In this lesson on Balagha we are going to learn about using a pronoun in the place of a noun, and using a noun in the place of a pronoun.
Just to get our bearings, remember that balagha (Arabic rhetoric) is that science of the Arabic language that helps us craft our speech so it is beautiful and convincing, and it is appropriate to our circumstances and our audience. The ultimate goal of balagha is to understand the linguistic gems of the Qur’an.
Balagha is actually 3 separate sciences:
- علم المعاني (Ilm ul ma’aani)
- علم البيان (ilm ul-bayan)
- علم البديع (ilm ul-badee’)
علم المعاني (Ilm ul ma’aani) is that sub-science of balagha that teaches us all the things that can happen in an Arabic sentence. And all the concessions that grammar leaves us with, and which one of those to choose in a given circumstance.
Ilm ul ma’aani is then divided into 8 chapters:
What we have covered so far
We are on the second chapter of ilm ul ma’aani, talking about the subject of a sentence and the various things that can happen to it.
First, we learned why you would mention or omit the subject.
Then we learned if you mention it, what are the various forms it can come in, and when to use which. For example, as a personal pronoun, proper noun, indefinite noun, demonstrative pronoun, relative pronoun, possessive phrase, or definite by way of Al-, etc.
Finally, we learned, once you have decided exactly what your subject is going to look like, with all its extensions and such, what are the places in the sentence that you can put it in. And what effect does hastening or delaying the subject have.
Before we close the chapter on the subject, there are a few concluding lessons.
All the lessons we learned so far in the subject were designed to help us make decisions to satisfy the requirements of our speech, as per the mandate of balagha.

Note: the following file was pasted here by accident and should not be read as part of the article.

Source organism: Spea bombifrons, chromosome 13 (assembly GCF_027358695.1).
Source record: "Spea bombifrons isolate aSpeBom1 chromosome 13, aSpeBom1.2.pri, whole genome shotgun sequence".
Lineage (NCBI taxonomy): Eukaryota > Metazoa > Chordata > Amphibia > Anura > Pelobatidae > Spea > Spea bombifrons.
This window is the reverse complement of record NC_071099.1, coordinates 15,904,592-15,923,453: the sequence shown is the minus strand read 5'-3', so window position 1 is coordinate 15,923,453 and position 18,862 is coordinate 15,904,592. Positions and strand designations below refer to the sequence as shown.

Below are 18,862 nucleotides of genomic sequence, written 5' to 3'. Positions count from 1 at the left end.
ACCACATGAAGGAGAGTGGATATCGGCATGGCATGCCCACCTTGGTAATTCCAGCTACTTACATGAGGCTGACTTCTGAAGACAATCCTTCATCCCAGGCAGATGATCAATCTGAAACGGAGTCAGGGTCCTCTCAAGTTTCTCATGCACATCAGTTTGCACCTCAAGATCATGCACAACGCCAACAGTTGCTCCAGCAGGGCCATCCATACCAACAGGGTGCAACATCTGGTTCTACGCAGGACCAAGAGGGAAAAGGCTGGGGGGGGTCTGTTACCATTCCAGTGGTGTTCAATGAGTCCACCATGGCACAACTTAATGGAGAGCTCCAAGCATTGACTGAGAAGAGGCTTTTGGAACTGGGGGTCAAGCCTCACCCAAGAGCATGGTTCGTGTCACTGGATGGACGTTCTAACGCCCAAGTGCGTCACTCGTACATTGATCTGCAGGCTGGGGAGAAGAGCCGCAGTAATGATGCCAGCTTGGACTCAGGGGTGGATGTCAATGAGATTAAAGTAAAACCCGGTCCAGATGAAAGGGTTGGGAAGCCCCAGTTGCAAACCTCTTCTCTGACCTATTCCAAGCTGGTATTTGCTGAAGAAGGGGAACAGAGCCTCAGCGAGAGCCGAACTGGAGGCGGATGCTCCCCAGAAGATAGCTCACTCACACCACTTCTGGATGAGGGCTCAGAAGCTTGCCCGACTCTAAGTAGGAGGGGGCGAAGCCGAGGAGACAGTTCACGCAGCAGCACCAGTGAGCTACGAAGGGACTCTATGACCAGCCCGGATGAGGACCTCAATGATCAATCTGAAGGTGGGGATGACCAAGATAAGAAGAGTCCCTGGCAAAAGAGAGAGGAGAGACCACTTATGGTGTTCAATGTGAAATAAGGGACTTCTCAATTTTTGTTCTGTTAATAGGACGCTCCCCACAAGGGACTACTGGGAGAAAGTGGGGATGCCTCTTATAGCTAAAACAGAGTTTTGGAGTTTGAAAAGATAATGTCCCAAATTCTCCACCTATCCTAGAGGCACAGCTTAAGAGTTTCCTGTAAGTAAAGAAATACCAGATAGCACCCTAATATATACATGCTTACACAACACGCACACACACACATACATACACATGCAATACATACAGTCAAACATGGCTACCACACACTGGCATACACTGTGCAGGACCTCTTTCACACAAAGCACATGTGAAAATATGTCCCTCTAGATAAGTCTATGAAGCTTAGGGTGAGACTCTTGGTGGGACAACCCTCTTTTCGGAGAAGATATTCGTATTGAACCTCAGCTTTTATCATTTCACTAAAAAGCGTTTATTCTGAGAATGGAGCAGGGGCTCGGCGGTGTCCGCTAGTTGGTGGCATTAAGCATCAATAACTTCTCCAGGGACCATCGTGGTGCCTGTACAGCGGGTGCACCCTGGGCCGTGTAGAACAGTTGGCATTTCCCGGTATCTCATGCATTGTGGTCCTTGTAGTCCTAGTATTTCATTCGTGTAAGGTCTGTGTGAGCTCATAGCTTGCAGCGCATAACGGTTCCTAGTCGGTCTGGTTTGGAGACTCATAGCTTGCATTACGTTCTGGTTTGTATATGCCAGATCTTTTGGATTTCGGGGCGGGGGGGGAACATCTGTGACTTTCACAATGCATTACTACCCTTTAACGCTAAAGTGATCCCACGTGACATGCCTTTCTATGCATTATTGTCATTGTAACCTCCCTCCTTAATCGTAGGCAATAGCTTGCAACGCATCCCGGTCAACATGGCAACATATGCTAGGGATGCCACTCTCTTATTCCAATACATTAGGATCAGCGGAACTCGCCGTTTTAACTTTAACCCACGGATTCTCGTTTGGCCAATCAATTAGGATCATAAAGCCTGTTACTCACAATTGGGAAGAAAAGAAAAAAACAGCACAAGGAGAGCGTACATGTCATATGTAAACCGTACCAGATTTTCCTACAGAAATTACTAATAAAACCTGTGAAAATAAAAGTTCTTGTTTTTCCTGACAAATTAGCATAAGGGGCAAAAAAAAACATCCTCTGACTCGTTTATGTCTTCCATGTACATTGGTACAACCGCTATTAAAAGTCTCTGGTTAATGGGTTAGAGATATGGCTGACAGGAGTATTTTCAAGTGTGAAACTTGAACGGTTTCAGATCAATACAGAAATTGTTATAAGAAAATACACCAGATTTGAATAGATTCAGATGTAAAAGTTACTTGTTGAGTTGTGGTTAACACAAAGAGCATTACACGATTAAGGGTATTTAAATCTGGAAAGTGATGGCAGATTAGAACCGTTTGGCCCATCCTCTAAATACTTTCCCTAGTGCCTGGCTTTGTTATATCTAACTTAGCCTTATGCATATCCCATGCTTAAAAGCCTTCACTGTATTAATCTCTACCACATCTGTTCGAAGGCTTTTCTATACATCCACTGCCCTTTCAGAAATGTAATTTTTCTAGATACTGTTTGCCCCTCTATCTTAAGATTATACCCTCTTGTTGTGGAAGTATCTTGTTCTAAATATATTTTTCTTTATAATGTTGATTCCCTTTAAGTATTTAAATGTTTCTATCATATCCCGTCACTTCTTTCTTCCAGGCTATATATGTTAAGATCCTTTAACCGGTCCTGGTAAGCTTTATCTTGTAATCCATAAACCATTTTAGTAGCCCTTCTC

But now we are going to look at a few lessons that teach us how to satisfy, not the apparent requirements of the situation, but the deeper and the more subtle requirements.
To that end, we are going to look at why you would use a pronoun when we would expect you to use a noun. This is called وضع المضمر موضع المظهر.
We are also going to look at why you would use a noun, when we would expect you to use a pronoun. This is called وضع المظهر موضع المضمر.
Pronouns in Place of a Noun
The way a pronoun works is that you mention a noun, then every time you need to refer to that noun, you simply use a pronoun. But in rare cases you might come across a situation where you see a pronoun, and there is apparently no noun that it is referring to. Neither explicitly, nor implicitly. This is وضع المضمر موضع المظهر.
Why do we do this?
When you mention a pronoun that apparently doesn’t refer to anything, your listener gets a bit of a shock. Like, wait what are you referring to? He starts paying a bit more attention, trying to think of what this pronoun could refer to. He listens more attentively, waiting for you to mention something so he can make sense of your conversation. Creating this type of shock and anticipation is called تشويق in balagha.
You may have noticed that تشويق is becoming sort of a theme and it is going to come up again in the future also.
Dameer ush-Sha’n (ضمير الشأن)
The only systematic place where this happens is in ضمير الشأن /dameer ush-shan/.
Recall from Arabic grammar that a ضمير الشأن is a singular third person pronoun that comes before a sentence.
This sentence is الله أحد (Allah is One), and there is a pronoun before this sentence: هو.
The scholars of balagha say that the speaker formulates an idea in his mind. Then he expresses that idea through his speech at which point it becomes a sentence.